• Electrical retail giant Comet has been fined £75,000 after a contractor fell through a rooflight at its Wrexham store.Comet Group Plc contracted Steven Smith, who was director of Wrexham Roof Services Ltd, to clear guttering and replace leaking rooflights at its store in Mount Street. Smith had sub-contracted Paul Alker, 33, to help carry out the repairs.On 7 June 2007, Mr Alker was walking across the roof when he stepped on a rooflight and fell 25 feet on to the store floor. He sustained fractured ribs, a broken collarbone, and soft-tissue damage. He died in hospital five days later owing to his injuries.The HSE issued an Improvement Notice against Comet in August 2007, which required the company to improve its contractor management systems. HSE inspector Debbie John revealed that Mr Alker hadn’t been provided with any equipment to prevent falls, and no attempts had been made to cover the fragile rooflights.She said: “Comet failed to ensure that its contractor had taken steps to prevent falls through the rooflights, ultimately leading to the death of a worker.“The law is clear that companies must ensure contractors are competent to do the work they are hired to do, and they need to understand their responsibilities. A safe system of work must be agreed and the company should monitor contractors to make sure they undertake work safely, as agreed. My thoughts are with the family at this difficult time.”Comet appeared at Mold Crown Court on 5 July and pleaded guilty to breaching s3(1) of the HSWA 1974. It was ordered to pay full costs of £24,446.In November 2007, Steven Smith was jailed for two and a half years in relation to the incident. He pleaded guilty to manslaughter, s37(1) of the HSWA 1974, and a further charge of attempting to pervert the course of justice – for hiring safety equipment immediately after the accident and planting it at the scene.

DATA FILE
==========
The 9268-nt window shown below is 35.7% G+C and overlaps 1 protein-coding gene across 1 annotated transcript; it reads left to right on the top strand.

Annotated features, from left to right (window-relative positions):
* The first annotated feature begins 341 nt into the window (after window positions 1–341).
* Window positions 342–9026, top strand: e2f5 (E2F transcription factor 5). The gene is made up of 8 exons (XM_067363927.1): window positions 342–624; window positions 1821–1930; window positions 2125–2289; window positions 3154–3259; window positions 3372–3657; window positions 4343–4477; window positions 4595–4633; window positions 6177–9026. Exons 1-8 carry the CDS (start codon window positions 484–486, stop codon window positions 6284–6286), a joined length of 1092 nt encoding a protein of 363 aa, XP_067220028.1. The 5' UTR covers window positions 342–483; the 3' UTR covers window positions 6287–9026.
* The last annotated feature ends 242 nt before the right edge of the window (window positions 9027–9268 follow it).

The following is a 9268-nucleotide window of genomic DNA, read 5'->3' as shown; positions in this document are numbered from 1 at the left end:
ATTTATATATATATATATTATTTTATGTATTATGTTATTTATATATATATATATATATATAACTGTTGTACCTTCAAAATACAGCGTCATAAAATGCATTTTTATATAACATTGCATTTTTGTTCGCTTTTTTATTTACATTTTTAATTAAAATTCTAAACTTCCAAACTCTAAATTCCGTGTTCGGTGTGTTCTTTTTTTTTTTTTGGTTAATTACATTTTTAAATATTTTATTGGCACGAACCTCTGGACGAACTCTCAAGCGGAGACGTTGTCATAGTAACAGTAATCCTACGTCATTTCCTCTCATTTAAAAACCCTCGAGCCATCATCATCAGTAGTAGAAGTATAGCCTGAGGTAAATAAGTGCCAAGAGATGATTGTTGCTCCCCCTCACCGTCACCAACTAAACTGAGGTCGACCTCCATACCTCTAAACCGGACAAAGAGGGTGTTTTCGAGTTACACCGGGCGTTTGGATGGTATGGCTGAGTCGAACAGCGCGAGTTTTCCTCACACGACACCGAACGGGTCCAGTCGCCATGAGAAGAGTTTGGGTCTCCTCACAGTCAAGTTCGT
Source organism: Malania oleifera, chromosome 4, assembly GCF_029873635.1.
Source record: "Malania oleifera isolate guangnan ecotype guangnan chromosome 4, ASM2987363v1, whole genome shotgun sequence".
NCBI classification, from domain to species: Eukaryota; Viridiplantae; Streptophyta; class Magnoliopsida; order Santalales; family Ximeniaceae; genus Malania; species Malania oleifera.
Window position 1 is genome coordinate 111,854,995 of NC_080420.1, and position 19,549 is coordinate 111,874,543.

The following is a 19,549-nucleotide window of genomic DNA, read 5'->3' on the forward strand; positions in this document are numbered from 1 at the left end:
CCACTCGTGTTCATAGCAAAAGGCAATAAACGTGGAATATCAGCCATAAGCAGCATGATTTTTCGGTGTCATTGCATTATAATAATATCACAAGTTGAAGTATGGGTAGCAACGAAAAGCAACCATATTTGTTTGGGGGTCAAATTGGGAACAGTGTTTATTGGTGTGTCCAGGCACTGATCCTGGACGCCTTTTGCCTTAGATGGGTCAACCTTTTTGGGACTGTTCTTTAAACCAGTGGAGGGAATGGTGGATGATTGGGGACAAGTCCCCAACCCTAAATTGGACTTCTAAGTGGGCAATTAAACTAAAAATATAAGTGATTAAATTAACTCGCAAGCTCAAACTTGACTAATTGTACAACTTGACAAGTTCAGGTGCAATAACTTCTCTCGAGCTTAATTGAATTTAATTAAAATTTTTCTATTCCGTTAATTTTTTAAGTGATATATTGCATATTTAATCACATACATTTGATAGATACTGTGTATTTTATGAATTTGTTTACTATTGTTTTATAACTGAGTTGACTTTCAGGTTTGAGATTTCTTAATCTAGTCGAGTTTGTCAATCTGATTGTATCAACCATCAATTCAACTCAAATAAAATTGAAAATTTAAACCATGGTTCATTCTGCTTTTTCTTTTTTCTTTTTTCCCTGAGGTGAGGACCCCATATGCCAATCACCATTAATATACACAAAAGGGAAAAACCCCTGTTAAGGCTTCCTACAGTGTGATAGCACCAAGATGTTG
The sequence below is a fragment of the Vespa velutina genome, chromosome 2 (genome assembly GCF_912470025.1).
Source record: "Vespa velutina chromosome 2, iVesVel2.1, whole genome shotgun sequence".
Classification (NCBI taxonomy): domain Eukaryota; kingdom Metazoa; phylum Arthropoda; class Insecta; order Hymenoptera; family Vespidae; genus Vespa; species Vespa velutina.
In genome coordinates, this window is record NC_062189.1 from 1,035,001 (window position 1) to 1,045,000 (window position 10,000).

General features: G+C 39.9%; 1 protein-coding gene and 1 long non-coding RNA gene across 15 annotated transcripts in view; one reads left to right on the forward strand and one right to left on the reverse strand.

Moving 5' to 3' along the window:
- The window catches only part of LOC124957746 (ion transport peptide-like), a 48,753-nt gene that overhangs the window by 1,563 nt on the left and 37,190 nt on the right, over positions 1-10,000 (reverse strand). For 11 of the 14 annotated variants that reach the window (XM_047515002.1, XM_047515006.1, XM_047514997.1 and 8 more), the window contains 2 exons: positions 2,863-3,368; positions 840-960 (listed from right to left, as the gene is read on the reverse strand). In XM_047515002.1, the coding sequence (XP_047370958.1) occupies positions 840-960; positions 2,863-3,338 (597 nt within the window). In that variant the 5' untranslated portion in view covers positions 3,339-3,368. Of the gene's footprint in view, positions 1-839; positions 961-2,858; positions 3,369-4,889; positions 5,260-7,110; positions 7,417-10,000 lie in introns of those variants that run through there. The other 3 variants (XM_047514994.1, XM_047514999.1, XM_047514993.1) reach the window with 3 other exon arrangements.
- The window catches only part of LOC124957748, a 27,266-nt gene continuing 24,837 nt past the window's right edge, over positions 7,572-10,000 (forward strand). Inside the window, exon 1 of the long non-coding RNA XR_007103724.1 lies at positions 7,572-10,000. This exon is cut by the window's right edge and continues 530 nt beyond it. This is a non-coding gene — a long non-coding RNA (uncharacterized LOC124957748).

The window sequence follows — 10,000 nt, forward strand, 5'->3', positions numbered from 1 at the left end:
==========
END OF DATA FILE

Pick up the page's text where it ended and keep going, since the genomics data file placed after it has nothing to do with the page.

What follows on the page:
principles and objectives